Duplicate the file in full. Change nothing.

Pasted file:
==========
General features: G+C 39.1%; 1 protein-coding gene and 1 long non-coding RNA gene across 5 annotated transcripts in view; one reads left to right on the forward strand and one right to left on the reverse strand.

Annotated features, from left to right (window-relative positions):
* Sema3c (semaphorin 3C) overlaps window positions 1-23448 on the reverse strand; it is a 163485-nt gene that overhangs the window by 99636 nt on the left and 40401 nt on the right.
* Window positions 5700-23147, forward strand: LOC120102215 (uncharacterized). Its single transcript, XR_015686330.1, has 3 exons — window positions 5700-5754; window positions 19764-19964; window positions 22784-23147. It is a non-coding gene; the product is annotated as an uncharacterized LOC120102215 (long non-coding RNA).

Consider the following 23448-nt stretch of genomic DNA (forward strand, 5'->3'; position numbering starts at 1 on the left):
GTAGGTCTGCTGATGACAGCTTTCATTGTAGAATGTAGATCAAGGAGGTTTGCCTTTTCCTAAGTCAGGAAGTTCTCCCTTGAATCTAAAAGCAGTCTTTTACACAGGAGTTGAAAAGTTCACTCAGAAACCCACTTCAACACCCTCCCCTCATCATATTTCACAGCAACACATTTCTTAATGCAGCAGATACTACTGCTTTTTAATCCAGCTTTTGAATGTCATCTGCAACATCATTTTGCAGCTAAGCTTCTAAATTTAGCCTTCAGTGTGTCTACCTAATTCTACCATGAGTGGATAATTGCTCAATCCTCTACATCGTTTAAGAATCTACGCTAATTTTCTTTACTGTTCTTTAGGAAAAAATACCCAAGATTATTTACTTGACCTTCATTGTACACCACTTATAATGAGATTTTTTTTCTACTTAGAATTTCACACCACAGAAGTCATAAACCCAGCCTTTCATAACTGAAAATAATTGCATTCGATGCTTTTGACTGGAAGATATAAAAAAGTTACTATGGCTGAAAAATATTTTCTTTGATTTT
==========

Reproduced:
General features: G+C 39.1%; 1 protein-coding gene and 1 long non-coding RNA gene across 5 annotated transcripts in view; one reads left to right on the forward strand and one right to left on the reverse strand.

Annotated features, from left to right (window-relative positions):
* Sema3c (semaphorin 3C) overlaps window positions 1-23448 on the reverse strand; it is a 163485-nt gene that overhangs the window by 99636 nt on the left and 40401 nt on the right.
* Window positions 5700-23147, forward strand: LOC120102215 (uncharacterized). Its single transcript, XR_015686330.1, has 3 exons — window positions 5700-5754; window positions 19764-19964; window positions 22784-23147. It is a non-coding gene; the product is annotated as an uncharacterized LOC120102215 (long non-coding RNA).

Consider the following 23448-nt stretch of genomic DNA (forward strand, 5'->3'; position numbering starts at 1 on the left):
GTAGGTCTGCTGATGACAGCTTTCATTGTAGAATGTAGATCAAGGAGGTTTGCCTTTTCCTAAGTCAGGAAGTTCTCCCTTGAATCTAAAAGCAGTCTTTTACACAGGAGTTGAAAAGTTCACTCAGAAACCCACTTCAACACCCTCCCCTCATCATATTTCACAGCAACACATTTCTTAATGCAGCAGATACTACTGCTTTTTAATCCAGCTTTTGAATGTCATCTGCAACATCATTTTGCAGCTAAGCTTCTAAATTTAGCCTTCAGTGTGTCTACCTAATTCTACCATGAGTGGATAATTGCTCAATCCTCTACATCGTTTAAGAATCTACGCTAATTTTCTTTACTGTTCTTTAGGAAAAAATACCCAAGATTATTTACTTGACCTTCATTGTACACCACTTATAATGAGATTTTTTTTCTACTTAGAATTTCACACCACAGAAGTCATAAACCCAGCCTTTCATAACTGAAAATAATTGCATTCGATGCTTTTGACTGGAAGATATAAAAAAGTTACTATGGCTGAAAAATATTTTCTTTGATTTT